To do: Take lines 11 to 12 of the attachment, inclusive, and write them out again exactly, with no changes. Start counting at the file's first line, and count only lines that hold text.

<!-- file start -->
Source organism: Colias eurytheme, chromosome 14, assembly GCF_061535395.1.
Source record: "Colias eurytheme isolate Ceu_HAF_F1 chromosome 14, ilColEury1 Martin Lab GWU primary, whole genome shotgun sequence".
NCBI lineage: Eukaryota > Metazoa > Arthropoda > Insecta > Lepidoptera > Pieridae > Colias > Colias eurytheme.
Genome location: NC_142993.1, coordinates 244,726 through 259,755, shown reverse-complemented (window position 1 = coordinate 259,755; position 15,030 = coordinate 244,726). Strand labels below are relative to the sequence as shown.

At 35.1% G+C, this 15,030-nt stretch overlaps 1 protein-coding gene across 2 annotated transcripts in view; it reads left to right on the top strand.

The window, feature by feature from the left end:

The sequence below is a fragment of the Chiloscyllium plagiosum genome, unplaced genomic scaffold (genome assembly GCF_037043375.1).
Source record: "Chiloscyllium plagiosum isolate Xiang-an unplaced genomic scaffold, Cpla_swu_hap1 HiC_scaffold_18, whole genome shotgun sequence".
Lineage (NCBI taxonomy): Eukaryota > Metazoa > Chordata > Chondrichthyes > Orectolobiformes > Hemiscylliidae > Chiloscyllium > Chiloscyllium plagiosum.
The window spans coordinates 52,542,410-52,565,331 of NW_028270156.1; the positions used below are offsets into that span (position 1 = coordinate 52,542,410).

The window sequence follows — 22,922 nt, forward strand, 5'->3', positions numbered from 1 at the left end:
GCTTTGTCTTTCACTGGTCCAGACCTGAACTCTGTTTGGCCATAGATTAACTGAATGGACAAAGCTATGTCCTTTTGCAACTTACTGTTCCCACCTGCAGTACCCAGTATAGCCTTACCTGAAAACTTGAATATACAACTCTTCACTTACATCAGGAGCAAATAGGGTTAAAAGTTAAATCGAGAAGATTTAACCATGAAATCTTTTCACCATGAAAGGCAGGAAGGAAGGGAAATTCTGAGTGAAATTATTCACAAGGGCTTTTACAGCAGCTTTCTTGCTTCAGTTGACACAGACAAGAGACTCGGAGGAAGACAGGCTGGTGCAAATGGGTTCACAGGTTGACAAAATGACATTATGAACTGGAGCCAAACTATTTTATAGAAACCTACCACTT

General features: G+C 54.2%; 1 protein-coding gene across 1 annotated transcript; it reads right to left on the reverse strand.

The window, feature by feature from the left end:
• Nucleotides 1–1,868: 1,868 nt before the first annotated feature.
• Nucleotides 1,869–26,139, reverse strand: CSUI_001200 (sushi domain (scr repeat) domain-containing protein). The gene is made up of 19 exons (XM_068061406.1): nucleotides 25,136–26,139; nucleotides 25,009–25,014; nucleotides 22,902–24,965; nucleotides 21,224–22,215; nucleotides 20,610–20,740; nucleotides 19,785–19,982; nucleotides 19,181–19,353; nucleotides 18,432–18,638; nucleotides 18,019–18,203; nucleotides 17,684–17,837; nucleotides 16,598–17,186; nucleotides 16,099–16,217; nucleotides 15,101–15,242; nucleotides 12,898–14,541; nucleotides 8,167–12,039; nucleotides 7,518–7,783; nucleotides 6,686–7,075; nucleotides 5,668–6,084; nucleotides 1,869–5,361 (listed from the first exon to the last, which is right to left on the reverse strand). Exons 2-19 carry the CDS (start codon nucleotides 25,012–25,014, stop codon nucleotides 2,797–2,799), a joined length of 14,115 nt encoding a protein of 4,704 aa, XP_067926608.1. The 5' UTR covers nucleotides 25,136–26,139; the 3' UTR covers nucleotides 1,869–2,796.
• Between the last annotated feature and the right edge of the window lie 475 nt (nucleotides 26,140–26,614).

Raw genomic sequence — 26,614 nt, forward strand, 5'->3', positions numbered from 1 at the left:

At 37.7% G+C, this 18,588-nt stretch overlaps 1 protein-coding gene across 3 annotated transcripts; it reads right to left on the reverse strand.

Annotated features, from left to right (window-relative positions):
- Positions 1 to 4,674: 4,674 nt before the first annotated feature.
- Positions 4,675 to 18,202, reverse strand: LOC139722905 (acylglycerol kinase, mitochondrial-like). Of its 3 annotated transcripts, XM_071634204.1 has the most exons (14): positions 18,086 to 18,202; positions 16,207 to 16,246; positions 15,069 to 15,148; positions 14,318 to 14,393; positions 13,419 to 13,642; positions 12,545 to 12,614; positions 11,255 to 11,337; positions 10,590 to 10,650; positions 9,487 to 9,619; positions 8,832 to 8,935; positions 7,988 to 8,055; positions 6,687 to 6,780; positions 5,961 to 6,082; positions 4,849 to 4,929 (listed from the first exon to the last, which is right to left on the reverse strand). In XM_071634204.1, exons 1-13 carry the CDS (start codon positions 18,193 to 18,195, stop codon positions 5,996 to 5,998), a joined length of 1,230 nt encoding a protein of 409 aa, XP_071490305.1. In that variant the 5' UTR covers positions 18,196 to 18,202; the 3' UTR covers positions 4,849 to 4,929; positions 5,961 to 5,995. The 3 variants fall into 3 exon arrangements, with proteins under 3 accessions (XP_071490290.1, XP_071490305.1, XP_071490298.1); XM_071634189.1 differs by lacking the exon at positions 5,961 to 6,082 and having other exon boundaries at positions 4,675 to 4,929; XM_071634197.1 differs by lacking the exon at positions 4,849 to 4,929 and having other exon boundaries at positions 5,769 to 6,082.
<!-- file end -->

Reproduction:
The window sequence follows — 22,922 nt, forward strand, 5'->3', positions numbered from 1 at the left end:
GCTTTGTCTTTCACTGGTCCAGACCTGAACTCTGTTTGGCCATAGATTAACTGAATGGACAAAGCTATGTCCTTTTGCAACTTACTGTTCCCACCTGCAGTACCCAGTATAGCCTTACCTGAAAACTTGAATATACAACTCTTCACTTACATCAGGAGCAAATAGGGTTAAAAGTTAAATCGAGAAGATTTAACCATGAAATCTTTTCACCATGAAAGGCAGGAAGGAAGGGAAATTCTGAGTGAAATTATTCACAAGGGCTTTTACAGCAGCTTTCTTGCTTCAGTTGACACAGACAAGAGACTCGGAGGAAGACAGGCTGGTGCAAATGGGTTCACAGGTTGACAAAATGACATTATGAACTGGAGCCAAACTATTTTATAGAAACCTACCACTT